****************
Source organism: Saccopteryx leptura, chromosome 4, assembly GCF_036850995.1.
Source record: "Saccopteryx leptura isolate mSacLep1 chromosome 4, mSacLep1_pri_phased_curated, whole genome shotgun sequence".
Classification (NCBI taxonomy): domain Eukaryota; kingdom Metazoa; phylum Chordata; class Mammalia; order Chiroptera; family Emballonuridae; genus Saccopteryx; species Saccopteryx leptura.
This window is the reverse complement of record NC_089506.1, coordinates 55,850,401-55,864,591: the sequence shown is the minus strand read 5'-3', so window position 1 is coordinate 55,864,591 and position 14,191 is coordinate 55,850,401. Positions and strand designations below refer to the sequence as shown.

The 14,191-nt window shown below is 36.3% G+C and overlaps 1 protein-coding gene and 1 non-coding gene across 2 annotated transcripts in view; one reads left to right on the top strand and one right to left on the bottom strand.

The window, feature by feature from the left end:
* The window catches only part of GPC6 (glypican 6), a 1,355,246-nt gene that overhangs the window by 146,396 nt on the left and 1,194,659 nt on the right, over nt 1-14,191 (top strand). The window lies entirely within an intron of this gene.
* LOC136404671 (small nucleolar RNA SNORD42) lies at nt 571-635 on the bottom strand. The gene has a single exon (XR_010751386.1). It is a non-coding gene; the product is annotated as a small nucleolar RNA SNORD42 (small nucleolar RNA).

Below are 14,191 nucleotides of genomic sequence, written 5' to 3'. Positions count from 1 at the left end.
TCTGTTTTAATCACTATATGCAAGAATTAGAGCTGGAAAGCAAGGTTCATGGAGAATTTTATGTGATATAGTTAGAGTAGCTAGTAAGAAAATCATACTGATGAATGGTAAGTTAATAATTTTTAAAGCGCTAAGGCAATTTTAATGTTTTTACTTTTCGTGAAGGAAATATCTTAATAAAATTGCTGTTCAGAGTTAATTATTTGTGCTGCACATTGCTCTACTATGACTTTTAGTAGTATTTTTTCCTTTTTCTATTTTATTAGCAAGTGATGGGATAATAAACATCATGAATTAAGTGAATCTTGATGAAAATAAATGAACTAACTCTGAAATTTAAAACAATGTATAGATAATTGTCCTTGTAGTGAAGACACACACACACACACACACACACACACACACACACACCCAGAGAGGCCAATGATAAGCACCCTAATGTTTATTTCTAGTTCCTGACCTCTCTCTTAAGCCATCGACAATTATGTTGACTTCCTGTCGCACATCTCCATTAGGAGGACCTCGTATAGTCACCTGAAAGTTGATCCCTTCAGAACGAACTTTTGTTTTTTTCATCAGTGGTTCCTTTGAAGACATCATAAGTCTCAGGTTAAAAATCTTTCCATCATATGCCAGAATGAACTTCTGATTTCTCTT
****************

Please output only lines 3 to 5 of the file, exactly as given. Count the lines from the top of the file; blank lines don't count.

Classification (NCBI taxonomy): domain Eukaryota; kingdom Metazoa; phylum Chordata; class Mammalia; order Chiroptera; family Emballonuridae; genus Saccopteryx; species Saccopteryx leptura.
This window is the reverse complement of record NC_089506.1, coordinates 55,850,401-55,864,591: the sequence shown is the minus strand read 5'-3', so window position 1 is coordinate 55,864,591 and position 14,191 is coordinate 55,850,401. Positions and strand designations below refer to the sequence as shown.

The 14,191-nt window shown below is 36.3% G+C and overlaps 1 protein-coding gene and 1 non-coding gene across 2 annotated transcripts in view; one reads left to right on the top strand and one right to left on the bottom strand.